An RTA bus driver made an unscheduled stop last month that likely saved a woman’s life.
“Everyone’s going through something. Even if you are, just reach out and try to touch someone, even if it’s in a small way,” said RTA driver Damone Hudson.
On his route, he spotted a woman on the other side of the rail on the Main Street Bridge that spans the Great Miami River in downtown Dayton.
Bus surveillance video recorded what Hudson said when he was first speaking to the woman. “Why don’t we come back over on the side of the rail? ... Hey miss, why don’t we come back on this side of the rail for me?” The video didn’t capture what else Hudson said to the woman after he stepped off the bus, but he told News Center 7’s Natalie Jovonovich about his intervention.
“ ‘Ma’am, you look like you’re having a bad day, you know. Can I give you a hug?’ And it was just anything to get her to come back over on the other side of the rail,” he said.
Someone else called for help, and Hudson kept talking to the woman until a Dayton Police Department crisis intervention specialist arrived.
“There is not a right or wrong approach to that,” Dayton police detective Patty Tackett said. It’s about drawing from personal knowledge and experiences in those instances. “He did a great job, and again I think it goes with our gut instincts.”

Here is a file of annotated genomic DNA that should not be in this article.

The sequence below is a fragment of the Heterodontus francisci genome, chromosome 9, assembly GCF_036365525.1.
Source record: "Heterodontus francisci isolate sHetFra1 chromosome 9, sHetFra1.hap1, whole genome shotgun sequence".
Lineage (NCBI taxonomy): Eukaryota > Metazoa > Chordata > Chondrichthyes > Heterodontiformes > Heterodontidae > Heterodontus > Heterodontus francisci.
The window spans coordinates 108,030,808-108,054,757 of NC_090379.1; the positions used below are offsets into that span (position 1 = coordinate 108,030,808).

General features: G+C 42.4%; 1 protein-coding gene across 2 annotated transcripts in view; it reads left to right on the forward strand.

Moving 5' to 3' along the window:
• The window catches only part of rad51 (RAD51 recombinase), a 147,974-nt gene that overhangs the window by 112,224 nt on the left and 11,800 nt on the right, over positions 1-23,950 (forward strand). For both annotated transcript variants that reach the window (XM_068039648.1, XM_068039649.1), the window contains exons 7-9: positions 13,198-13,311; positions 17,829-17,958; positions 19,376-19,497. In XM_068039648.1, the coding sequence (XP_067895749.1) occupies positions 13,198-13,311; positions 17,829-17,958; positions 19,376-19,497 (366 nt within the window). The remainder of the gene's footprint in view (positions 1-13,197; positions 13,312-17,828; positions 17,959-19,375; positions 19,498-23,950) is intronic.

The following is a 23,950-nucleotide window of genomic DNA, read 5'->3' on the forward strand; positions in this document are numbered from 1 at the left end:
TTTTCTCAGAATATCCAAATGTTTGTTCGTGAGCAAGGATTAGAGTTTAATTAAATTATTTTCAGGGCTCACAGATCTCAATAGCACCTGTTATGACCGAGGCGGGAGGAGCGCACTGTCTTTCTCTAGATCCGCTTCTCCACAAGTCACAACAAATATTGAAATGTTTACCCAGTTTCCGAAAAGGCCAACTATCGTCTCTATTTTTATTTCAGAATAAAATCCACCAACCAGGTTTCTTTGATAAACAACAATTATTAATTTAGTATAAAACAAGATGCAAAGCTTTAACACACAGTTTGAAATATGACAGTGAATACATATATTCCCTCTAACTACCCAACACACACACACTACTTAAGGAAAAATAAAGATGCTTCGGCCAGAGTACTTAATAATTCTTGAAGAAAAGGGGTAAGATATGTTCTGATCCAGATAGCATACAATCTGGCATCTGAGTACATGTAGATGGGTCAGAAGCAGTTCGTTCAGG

Jason Allen of Dayton said RTA drivers are more than just drivers, especially Hudson.
“He’s one of the best bus drivers we have,” he said.
Once police arrived, Hudson got back on his bus and drove away, but not before that woman made as much of an impact on him as he did on her.
“I know that every person’s struggle is different and everybody’s going through something, but you always want to continue,” he said. “Life is a roller coaster, right? You to up, you’re going to come down. But you’ve got to think ‘I’m going back up’ and hopefully it’s going up for her now.
HOW TO GET HELP
National Suicide Prevention Lifeline 800-273-TALK(8255) or visit suicidepreventionlifeline.org